It was a great day to dig! We started a bit later because the storms were brewing in the area. Our site is in the middle of a very large field and any hint of lightning will send us flying outta the site – so we tend to be very cautious. But the rain moved by and the day went along very well – with nice cloudy cover and a pretty darn good breeze. It was a nice little break from those scorchers we had been dealing with.

Digging the riverbank is cumbersome, but this year I’ve got some serious help! In the top picture, we have crew digging a platform from which to work. Sometimes you have to dig standing like Charlie Chaplin – minus the cane, add the pick, but in this instance, they were able to build a nice platform. To his left is a nice big feature that had lots of artifacts in it. As excavation takes place at the feature, crew grabs the full buckets and water screens down by the river (bottom picture).

Back at the trench, the crew continued to reveal a structure and features, which are now starting to really take shape (I will have a picture this for the next post).

We ended the day a bit early. The storms started to kick up again and we played it safe and left. That’s it until next time!

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Figures from the past

Written by Michele Greenan, natural history collections manager at the Indiana State Museum

Have you ever wondered how archaeologists come up with ‘educated’ guesses as to how people in the past looked or behaved? For the archaeologist, art can sometimes be the vehicle that delivers that element of humanity. A few weeks ago, archaeologists at the Indiana State Museum began the long, arduous process of cataloging some of the beautiful artwork created by the people of Southern Indiana some 1,700 years ago.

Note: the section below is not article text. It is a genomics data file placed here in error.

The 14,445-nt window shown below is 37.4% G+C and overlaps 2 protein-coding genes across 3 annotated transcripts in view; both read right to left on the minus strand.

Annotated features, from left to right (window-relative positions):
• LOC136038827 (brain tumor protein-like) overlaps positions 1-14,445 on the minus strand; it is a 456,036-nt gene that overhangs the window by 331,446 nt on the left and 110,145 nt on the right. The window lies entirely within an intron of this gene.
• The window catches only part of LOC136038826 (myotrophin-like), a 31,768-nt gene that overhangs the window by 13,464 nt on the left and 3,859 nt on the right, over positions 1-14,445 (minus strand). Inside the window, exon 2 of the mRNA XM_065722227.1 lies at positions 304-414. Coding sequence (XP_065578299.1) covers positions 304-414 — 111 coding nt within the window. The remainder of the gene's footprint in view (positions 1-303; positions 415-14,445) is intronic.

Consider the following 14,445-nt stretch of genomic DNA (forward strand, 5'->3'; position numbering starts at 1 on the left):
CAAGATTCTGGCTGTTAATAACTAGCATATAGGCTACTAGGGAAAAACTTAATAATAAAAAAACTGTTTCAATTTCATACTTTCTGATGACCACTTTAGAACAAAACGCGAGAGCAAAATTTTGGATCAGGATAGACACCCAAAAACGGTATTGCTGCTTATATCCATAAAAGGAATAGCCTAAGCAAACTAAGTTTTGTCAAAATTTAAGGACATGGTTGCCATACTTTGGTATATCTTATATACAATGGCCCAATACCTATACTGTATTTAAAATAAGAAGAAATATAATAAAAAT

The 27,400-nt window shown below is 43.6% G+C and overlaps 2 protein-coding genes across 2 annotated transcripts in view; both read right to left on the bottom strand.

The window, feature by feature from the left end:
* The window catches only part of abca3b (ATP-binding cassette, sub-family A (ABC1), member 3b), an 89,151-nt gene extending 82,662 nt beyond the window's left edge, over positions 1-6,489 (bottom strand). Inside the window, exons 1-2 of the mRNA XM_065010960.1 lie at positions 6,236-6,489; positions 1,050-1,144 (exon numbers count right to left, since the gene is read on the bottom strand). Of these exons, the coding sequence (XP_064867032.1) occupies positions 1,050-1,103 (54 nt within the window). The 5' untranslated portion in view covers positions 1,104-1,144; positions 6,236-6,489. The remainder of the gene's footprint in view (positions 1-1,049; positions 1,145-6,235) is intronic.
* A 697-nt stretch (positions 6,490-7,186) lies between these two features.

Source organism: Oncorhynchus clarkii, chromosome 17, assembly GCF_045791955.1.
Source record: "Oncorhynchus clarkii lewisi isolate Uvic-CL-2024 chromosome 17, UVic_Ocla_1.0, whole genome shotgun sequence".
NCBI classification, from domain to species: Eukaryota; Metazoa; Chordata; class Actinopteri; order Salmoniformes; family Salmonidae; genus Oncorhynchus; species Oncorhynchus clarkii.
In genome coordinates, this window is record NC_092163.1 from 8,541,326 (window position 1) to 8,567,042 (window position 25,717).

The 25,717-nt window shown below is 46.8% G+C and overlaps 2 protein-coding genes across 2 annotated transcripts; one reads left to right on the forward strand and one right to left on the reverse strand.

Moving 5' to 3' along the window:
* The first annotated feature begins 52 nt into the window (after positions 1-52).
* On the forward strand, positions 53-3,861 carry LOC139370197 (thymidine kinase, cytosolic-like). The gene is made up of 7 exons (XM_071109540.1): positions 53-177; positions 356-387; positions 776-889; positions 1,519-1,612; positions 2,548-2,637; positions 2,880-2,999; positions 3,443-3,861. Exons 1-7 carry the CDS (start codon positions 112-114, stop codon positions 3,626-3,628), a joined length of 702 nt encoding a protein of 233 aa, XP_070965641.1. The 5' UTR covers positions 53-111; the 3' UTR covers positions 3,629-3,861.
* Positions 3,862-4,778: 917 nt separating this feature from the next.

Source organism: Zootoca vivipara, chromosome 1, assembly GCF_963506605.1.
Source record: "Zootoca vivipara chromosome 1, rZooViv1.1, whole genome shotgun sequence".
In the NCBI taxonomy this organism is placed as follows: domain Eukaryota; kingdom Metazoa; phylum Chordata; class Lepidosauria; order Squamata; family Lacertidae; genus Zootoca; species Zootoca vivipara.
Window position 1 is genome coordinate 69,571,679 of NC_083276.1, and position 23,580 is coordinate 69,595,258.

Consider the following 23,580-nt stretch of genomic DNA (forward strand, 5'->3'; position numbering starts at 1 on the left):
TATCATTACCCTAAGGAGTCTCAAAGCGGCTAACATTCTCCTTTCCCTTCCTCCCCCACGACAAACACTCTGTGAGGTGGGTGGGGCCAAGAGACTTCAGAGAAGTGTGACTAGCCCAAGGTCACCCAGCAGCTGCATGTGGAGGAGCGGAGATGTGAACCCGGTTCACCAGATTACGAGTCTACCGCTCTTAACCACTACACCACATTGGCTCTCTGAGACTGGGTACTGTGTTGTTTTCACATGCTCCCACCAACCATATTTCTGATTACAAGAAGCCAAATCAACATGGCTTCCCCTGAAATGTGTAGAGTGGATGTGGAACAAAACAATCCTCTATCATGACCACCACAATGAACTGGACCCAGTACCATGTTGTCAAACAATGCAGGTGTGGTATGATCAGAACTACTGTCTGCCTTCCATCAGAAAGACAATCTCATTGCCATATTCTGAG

Figure 1: Figurine Faces

There are many occasions during the day when non-archaeology staff comes traipsing through the lab spaces. Archaeologists are always cataloging something in the labs, so there is a continual flow of things to look at. When these figurines were laid out, the reaction was one of sheer amazement. People would start to walk by then catch a glimpse out of the corner of their eye and stop dead in their tracks. In a low voice, you’d hear something like “…Oh my God!”


Figurine 2: Figurine Bodies

As we pick each figurine up and get a good look at it, we can’t help but think – just for a second – that we are somehow looking into the faces of the people who made these figurines 1,700 years ago. As we catalog these beautifully crafted objects (there are over 400 in the collection), we can see evidence of how they wore jewelry and what their hair and clothing styles were like. Other figurines may indicate religious practice or perhaps social standing. We may never know the intended meanings of these figurines, but they certainly provide a unique glimpse into their culture.


Figure 3: Figurine Fragments

Nowadays, our lab looks a bit more like a CSI episode. We have over a hundred fragments of figurines left to catalog, most of which are parts of feet, torsos or limbs. The amount of information we can obtain from these fragments (we will try and fit them together) as well as the faces and bodies are immeasurable. Staff from the Indiana State Museum discovers something new about them almost every day.